You know that California, New York and Illinois states are all broke or just on the verge of it, right? Many individual towns in the US are also about to see bankruptcy protection. LA is scheduled to run out of money on May 5th, according to its budget office. I wonder how much of that is heard on the international scene.
    .-= MoneyEnergy on: Different Banking Cultures Around the World =-.

  • 3 The Investor April 28, 2010, 7:36 pm

    @MoneyEnergy – Thanks for reading the post, and glad you liked it!

    To continue our Twitter conversation, I think I have to say we’re going to agree to disagree.

    As I say, the US versus Greece situation is entirely different. The US can print its own currency. This makes technically defaulting entirely optional. The way it would default is by printing so many dollars that they fall in value (which is arguably already happening). But that’s not a pure default. It can also be downgraded because investors fear that will happen, which again is like a default but isn’t really a default, but rather a confidence cut leading to a de-rating of its debt, higher yields etc.

    Greece cannot print its currency, because it’s in the Eurozone and only the ECB can do that. This means it CAN technically default because it runs out of money. It can also suffer in the same way as the US can/could – from a lack of confidence and the selling of its debt. That’s what’s already happened, in fact.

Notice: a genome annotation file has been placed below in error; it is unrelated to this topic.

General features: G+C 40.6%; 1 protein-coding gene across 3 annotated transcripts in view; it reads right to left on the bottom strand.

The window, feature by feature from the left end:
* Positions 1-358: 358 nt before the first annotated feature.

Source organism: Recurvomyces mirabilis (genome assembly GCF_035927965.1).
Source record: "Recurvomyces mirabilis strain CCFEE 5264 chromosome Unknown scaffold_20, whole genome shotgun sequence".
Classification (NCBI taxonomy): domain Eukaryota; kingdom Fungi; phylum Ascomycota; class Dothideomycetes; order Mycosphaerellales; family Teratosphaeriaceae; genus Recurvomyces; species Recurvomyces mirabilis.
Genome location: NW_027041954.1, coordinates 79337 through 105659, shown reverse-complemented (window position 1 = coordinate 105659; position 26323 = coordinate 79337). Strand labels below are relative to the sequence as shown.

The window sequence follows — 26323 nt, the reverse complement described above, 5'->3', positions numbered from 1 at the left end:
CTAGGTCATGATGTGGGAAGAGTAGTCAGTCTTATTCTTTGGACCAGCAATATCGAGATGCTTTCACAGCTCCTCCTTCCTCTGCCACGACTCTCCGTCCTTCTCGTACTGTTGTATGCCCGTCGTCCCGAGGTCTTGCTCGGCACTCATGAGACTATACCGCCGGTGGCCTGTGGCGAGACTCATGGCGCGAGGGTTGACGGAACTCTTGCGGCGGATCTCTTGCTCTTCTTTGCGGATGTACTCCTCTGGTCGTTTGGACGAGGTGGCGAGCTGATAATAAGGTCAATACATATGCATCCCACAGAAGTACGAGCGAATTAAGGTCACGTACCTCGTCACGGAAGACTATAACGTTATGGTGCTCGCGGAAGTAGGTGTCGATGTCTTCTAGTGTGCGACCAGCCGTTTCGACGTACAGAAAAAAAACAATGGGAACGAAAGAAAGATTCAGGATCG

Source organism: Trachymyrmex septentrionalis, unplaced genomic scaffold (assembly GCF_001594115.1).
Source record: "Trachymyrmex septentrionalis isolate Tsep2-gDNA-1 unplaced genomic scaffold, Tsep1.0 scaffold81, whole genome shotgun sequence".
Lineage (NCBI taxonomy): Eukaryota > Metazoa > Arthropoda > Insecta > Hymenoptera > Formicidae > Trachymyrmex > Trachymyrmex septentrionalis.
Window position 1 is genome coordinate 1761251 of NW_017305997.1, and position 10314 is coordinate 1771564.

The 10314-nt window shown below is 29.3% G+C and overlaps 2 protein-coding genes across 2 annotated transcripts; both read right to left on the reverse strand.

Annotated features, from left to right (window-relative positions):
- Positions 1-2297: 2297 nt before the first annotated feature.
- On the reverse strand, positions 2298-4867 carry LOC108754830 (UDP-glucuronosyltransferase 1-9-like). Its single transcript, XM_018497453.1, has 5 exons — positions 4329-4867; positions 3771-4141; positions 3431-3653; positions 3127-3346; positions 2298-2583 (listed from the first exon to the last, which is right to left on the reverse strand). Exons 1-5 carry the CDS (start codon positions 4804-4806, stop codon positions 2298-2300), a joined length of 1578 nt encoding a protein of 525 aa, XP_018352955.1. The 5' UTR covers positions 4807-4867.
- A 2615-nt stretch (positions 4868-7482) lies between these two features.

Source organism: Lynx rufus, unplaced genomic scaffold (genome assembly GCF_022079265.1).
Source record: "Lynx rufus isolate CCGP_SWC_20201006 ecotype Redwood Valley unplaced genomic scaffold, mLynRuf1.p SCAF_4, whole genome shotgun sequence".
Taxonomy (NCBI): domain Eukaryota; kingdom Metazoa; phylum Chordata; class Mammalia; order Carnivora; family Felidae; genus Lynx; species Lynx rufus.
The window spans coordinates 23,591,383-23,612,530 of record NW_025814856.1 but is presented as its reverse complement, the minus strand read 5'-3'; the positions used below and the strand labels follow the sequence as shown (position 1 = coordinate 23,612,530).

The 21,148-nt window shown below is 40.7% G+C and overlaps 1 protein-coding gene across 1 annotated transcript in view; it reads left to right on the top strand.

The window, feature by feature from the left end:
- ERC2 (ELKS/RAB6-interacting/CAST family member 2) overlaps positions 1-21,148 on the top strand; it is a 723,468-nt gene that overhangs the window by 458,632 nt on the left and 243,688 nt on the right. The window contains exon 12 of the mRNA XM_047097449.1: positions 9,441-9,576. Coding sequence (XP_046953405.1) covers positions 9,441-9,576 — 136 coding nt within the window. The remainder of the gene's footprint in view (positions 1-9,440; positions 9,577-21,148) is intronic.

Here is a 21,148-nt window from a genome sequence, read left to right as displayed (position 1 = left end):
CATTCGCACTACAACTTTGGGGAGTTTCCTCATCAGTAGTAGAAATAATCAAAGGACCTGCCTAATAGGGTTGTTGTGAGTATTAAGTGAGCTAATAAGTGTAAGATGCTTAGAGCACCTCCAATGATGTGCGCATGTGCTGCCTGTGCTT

The European Central Bank could print more money like the US to pay Greece’s debts, as you tongue-in-cheek suggest. The trouble is that what’s good for Greece would/could be bad for other countries in the Eurozone. As confidence deserted the Euro, the yields of all Euro-denominated bonds would go up, which would increase the debt burden for all European nations. Very unlikely.

    In my view what’s far more likely is Greece will agree with its creditors to take a haircut of say 30% on debt, and lots of aid. There has to be a chance it will be ejected from the Eurozone. (See my article from March 2nd on why it’s great the UK ISN’T in the Euro for these reasons, for more on my view… 🙂 ).

    RE: The US being like Greece, sorry to be blunt but I couldn’t disagree more. Don’t believe everything the blogosphere says, would be my cheeky advice.

    Yes the US has tonnes of debt, but it’s not making the world poorer, it’s making future US citizens potentially poorer. The US is effectively selling its assets / writing IOUs to have more stuff now. If it’s richer in future, arguably no problem. (Obviously there’s a limit to how far this strategy can be allowed to run).

    As for the rest of the world, I think you’ll find the hundreds of millions of Chinese and Indian poor who have been lifted out of poverty in a boom predicated in China’s case almost entirely on exporting stuff to voracious US citizens are very happy the US is so willing to borrow!

    Economically speaking, Greece and the US are worlds apart. The US has the world’s largest economy, many of its greatest and most innovative companies, assets everyone in the world would love to own, a young-ish well educated population, and a fairly lean welfare system. Plus it’s the only superpower, though that’s not massively relevant here.